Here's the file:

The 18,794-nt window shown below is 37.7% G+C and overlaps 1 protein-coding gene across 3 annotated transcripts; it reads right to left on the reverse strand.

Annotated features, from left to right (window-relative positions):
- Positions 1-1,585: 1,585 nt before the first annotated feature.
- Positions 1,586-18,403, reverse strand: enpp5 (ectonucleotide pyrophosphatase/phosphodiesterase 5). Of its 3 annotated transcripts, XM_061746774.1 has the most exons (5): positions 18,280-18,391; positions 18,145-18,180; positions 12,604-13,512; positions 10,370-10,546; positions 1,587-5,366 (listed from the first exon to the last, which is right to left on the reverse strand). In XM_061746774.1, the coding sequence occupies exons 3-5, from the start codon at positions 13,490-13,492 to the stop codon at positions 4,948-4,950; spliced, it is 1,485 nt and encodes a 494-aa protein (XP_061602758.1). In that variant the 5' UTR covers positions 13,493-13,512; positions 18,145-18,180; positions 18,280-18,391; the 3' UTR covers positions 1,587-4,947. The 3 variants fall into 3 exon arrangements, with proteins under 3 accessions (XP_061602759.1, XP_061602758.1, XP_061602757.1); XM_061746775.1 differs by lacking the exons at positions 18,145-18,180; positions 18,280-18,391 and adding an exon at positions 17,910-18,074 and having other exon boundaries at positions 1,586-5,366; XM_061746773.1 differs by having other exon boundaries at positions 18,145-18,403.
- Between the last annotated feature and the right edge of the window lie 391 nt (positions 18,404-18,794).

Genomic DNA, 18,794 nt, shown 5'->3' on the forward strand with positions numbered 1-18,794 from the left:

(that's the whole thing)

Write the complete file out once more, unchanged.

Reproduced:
The 18,794-nt window shown below is 37.7% G+C and overlaps 1 protein-coding gene across 3 annotated transcripts; it reads right to left on the reverse strand.

Annotated features, from left to right (window-relative positions):
- Positions 1-1,585: 1,585 nt before the first annotated feature.
- Positions 1,586-18,403, reverse strand: enpp5 (ectonucleotide pyrophosphatase/phosphodiesterase 5). Of its 3 annotated transcripts, XM_061746774.1 has the most exons (5): positions 18,280-18,391; positions 18,145-18,180; positions 12,604-13,512; positions 10,370-10,546; positions 1,587-5,366 (listed from the first exon to the last, which is right to left on the reverse strand). In XM_061746774.1, the coding sequence occupies exons 3-5, from the start codon at positions 13,490-13,492 to the stop codon at positions 4,948-4,950; spliced, it is 1,485 nt and encodes a 494-aa protein (XP_061602758.1). In that variant the 5' UTR covers positions 13,493-13,512; positions 18,145-18,180; positions 18,280-18,391; the 3' UTR covers positions 1,587-4,947. The 3 variants fall into 3 exon arrangements, with proteins under 3 accessions (XP_061602759.1, XP_061602758.1, XP_061602757.1); XM_061746775.1 differs by lacking the exons at positions 18,145-18,180; positions 18,280-18,391 and adding an exon at positions 17,910-18,074 and having other exon boundaries at positions 1,586-5,366; XM_061746773.1 differs by having other exon boundaries at positions 18,145-18,403.
- Between the last annotated feature and the right edge of the window lie 391 nt (positions 18,404-18,794).

Genomic DNA, 18,794 nt, shown 5'->3' on the forward strand with positions numbered 1-18,794 from the left: